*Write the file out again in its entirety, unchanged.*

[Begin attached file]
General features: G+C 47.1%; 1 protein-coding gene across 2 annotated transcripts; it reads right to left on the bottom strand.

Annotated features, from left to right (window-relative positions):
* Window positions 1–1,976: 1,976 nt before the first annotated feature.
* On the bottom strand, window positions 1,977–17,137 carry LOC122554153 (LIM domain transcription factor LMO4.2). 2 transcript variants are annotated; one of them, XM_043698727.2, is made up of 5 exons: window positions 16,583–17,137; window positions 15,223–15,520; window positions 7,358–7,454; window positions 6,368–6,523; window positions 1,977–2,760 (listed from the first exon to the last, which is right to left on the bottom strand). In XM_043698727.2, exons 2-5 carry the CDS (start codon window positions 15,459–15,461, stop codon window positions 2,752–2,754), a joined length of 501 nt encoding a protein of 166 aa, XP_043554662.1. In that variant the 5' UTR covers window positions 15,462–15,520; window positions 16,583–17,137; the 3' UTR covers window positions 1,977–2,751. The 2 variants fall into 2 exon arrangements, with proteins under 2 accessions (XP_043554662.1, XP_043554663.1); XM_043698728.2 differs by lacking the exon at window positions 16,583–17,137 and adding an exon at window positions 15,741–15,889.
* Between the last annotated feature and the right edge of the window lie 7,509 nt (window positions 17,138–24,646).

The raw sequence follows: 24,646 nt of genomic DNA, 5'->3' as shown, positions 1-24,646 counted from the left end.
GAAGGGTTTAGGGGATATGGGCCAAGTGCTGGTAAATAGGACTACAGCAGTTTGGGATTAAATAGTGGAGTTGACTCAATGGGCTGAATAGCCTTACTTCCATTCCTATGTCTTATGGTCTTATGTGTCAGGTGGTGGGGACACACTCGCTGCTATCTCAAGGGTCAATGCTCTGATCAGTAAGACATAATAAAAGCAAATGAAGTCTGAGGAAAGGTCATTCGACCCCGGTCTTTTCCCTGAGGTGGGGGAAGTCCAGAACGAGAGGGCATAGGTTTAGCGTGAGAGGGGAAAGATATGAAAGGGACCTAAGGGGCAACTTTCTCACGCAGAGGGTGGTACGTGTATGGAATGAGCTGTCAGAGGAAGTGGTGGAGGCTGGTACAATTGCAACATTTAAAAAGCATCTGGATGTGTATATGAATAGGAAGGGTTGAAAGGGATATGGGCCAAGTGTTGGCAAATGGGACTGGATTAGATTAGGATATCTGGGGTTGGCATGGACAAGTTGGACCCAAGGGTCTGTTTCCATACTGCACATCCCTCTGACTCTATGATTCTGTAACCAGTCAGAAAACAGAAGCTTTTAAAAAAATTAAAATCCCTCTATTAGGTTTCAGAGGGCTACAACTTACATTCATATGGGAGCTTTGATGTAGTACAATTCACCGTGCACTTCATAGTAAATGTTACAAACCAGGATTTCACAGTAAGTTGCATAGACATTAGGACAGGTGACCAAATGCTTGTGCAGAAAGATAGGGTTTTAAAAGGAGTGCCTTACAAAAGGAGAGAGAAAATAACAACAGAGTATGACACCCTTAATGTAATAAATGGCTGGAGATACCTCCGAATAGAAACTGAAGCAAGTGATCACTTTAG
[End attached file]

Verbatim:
General features: G+C 47.1%; 1 protein-coding gene across 2 annotated transcripts; it reads right to left on the bottom strand.

Annotated features, from left to right (window-relative positions):
* Window positions 1–1,976: 1,976 nt before the first annotated feature.
* On the bottom strand, window positions 1,977–17,137 carry LOC122554153 (LIM domain transcription factor LMO4.2). 2 transcript variants are annotated; one of them, XM_043698727.2, is made up of 5 exons: window positions 16,583–17,137; window positions 15,223–15,520; window positions 7,358–7,454; window positions 6,368–6,523; window positions 1,977–2,760 (listed from the first exon to the last, which is right to left on the bottom strand). In XM_043698727.2, exons 2-5 carry the CDS (start codon window positions 15,459–15,461, stop codon window positions 2,752–2,754), a joined length of 501 nt encoding a protein of 166 aa, XP_043554662.1. In that variant the 5' UTR covers window positions 15,462–15,520; window positions 16,583–17,137; the 3' UTR covers window positions 1,977–2,751. The 2 variants fall into 2 exon arrangements, with proteins under 2 accessions (XP_043554662.1, XP_043554663.1); XM_043698728.2 differs by lacking the exon at window positions 16,583–17,137 and adding an exon at window positions 15,741–15,889.
* Between the last annotated feature and the right edge of the window lie 7,509 nt (window positions 17,138–24,646).

The raw sequence follows: 24,646 nt of genomic DNA, 5'->3' as shown, positions 1-24,646 counted from the left end.
GAAGGGTTTAGGGGATATGGGCCAAGTGCTGGTAAATAGGACTACAGCAGTTTGGGATTAAATAGTGGAGTTGACTCAATGGGCTGAATAGCCTTACTTCCATTCCTATGTCTTATGGTCTTATGTGTCAGGTGGTGGGGACACACTCGCTGCTATCTCAAGGGTCAATGCTCTGATCAGTAAGACATAATAAAAGCAAATGAAGTCTGAGGAAAGGTCATTCGACCCCGGTCTTTTCCCTGAGGTGGGGGAAGTCCAGAACGAGAGGGCATAGGTTTAGCGTGAGAGGGGAAAGATATGAAAGGGACCTAAGGGGCAACTTTCTCACGCAGAGGGTGGTACGTGTATGGAATGAGCTGTCAGAGGAAGTGGTGGAGGCTGGTACAATTGCAACATTTAAAAAGCATCTGGATGTGTATATGAATAGGAAGGGTTGAAAGGGATATGGGCCAAGTGTTGGCAAATGGGACTGGATTAGATTAGGATATCTGGGGTTGGCATGGACAAGTTGGACCCAAGGGTCTGTTTCCATACTGCACATCCCTCTGACTCTATGATTCTGTAACCAGTCAGAAAACAGAAGCTTTTAAAAAAATTAAAATCCCTCTATTAGGTTTCAGAGGGCTACAACTTACATTCATATGGGAGCTTTGATGTAGTACAATTCACCGTGCACTTCATAGTAAATGTTACAAACCAGGATTTCACAGTAAGTTGCATAGACATTAGGACAGGTGACCAAATGCTTGTGCAGAAAGATAGGGTTTTAAAAGGAGTGCCTTACAAAAGGAGAGAGAAAATAACAACAGAGTATGACACCCTTAATGTAATAAATGGCTGGAGATACCTCCGAATAGAAACTGAAGCAAGTGATCACTTTAG